Very true; also the US is protected by oceans on both sides, and by huge expanses of inhospitable land both to the south and at the Canada/Alaska route - the original native paleo-Americans entered that way but no major migration has gone down that route since. Europe is much more exposed to her neighbours: there are several routes that are fairly easy to use both for migrations and for military invasions.

As long as the Cold War lasted this didn't matter so much, the iron curtain and heavily guarded borders both in Europe and in the Middle East made it difficult to get onto long journeys as an asylum seeker or a migrant from outside. And travel was expensive at that time. But after 1990 and with the internet and cheap travel, it's become relatively much easier to travel thousands of miles through Africa, Asia or Russia and into the EU. It's still dangerous in some places, but not near as daredevil dangerous as even a journey from Poland to West Germany without permission (hard to get) would have been in the 1970s or 1980s.

Offline Skynet

Re: European Immigrant Crisis
« Reply #22 on: June 23, 2018, 06:46:54 PM »
I wonder if the fundamental age of the two groups matters to that end. America had less than 200 years from the first English colony to the American Revolution, and even till then the colonists defined themselves mostly as Englishmen, and we've had another 250 years since then to form a cohesive identity. The European Union is only 25 years old, and some of its constituent states have the better part of 1000 years worth of identity behind them prior to that. There wasn't a whole lot of difference between a Massachusetts resident and a Connecticut resident and a Rhode Island resident, but the English/French/Spanish fought wars against each other (when their royalty wasn't intermarrying, and sometimes even then). "The Other' being a threat to 'Us' has far more...inertia...for lack of a better term, in the collective European zeitgeist. So what worked for America is proving to work very poorly in Europe.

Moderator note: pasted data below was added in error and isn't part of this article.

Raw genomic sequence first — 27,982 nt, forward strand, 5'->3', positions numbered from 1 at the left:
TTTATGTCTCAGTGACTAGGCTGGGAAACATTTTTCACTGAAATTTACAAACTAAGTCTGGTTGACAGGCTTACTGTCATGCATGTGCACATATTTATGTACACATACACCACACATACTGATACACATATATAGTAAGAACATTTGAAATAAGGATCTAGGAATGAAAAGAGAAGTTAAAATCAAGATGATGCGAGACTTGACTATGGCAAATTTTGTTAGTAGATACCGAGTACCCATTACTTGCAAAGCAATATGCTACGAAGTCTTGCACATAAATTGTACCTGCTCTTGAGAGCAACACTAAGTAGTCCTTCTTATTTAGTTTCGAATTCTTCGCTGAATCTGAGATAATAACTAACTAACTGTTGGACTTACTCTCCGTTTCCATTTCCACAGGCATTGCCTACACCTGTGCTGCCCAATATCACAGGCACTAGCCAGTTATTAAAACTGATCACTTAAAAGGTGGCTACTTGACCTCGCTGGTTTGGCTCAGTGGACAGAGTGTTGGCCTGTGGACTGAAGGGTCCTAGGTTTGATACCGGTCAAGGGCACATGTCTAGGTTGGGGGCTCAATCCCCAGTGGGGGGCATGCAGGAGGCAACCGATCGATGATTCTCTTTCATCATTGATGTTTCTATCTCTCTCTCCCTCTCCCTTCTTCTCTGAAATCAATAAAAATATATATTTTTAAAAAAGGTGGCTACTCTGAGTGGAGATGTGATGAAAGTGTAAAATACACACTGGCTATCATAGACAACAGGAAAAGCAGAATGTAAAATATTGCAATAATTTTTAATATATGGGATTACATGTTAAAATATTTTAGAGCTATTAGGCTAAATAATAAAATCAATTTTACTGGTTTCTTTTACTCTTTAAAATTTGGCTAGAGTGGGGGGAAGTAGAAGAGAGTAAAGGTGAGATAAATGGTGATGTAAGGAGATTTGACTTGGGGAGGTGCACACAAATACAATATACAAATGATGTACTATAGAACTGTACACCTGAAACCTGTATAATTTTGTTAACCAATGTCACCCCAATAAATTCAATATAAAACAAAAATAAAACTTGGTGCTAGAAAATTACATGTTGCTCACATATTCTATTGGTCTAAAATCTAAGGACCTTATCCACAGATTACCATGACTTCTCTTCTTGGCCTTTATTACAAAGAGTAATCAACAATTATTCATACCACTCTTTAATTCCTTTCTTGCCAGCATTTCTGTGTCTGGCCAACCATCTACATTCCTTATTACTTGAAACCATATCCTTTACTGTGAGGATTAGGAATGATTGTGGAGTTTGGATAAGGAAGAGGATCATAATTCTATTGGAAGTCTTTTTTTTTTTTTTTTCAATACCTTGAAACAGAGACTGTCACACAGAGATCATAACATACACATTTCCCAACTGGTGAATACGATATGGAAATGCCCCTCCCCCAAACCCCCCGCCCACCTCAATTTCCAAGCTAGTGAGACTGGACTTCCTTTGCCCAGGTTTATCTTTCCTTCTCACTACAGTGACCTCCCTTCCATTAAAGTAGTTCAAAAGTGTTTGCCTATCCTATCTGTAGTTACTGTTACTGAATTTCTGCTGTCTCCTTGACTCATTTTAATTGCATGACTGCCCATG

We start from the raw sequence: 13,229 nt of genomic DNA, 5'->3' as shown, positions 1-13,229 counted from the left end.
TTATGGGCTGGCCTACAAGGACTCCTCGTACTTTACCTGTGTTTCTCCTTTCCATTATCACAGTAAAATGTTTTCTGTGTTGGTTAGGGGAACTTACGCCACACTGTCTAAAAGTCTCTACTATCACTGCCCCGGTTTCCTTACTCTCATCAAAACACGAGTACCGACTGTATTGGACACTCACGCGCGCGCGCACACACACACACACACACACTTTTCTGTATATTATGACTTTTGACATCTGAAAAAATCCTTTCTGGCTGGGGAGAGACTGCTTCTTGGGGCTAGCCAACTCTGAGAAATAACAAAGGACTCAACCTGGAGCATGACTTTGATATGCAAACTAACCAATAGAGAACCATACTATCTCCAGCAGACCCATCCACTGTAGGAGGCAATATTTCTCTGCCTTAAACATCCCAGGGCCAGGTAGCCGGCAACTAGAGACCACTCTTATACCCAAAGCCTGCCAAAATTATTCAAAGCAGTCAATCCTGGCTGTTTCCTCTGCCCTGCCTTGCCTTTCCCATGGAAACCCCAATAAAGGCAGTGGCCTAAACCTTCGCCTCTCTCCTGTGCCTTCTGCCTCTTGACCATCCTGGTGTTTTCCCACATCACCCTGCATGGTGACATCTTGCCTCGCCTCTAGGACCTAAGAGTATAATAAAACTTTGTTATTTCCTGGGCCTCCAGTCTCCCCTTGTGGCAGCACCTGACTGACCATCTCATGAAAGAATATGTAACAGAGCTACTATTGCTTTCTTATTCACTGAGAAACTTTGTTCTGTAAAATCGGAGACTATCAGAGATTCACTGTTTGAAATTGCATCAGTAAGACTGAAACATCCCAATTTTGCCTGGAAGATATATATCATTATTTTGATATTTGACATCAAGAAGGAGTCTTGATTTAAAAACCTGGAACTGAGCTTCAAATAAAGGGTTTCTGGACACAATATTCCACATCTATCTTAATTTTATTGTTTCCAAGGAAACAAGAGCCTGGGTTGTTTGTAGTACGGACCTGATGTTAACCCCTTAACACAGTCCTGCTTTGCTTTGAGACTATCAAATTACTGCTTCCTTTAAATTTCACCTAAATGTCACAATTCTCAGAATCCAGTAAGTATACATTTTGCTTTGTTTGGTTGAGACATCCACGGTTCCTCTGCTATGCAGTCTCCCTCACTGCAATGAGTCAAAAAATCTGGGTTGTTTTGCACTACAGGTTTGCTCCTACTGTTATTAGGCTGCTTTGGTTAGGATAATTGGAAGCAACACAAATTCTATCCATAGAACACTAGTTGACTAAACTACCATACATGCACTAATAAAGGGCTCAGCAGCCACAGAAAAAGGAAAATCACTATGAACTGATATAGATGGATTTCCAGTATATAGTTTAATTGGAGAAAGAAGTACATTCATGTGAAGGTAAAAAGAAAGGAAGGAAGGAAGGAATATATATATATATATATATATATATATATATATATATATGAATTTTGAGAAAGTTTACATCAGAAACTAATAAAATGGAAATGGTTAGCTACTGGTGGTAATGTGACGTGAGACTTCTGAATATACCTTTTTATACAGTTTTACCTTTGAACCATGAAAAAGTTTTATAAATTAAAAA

Part of it is that the USA has Jus soli, or birthright-based citizenship, where whether or not being born on US soil qualifies you as being part of the greater national collective. Contrast this to other nations whose foundation may have a more specific cultural or ethnic identity. For Israel, the Right of Aliya grants any Jew from around the world the right to live and apply for citizenship. The process is far from simple, but there's a sense of collective identity tied not so much to land as ancestry or other things.

Jus soli is a minority among citizenship-based laws. According to the map on Wikipedia, almost all of said countries are in the Americas. I can't quote, but in Japan there's a small underclass of Zainichi Koreans whose parents and grandparents were taken to the country as slaves during World War 2. Although they were born and raised in Japan, most of them are not considered legal citizens. And given that most Zainichi Koreans' homelands are now in North Korea, they don't have as much incentive to return.


Offline midnightblack

Re: European Immigrant Crisis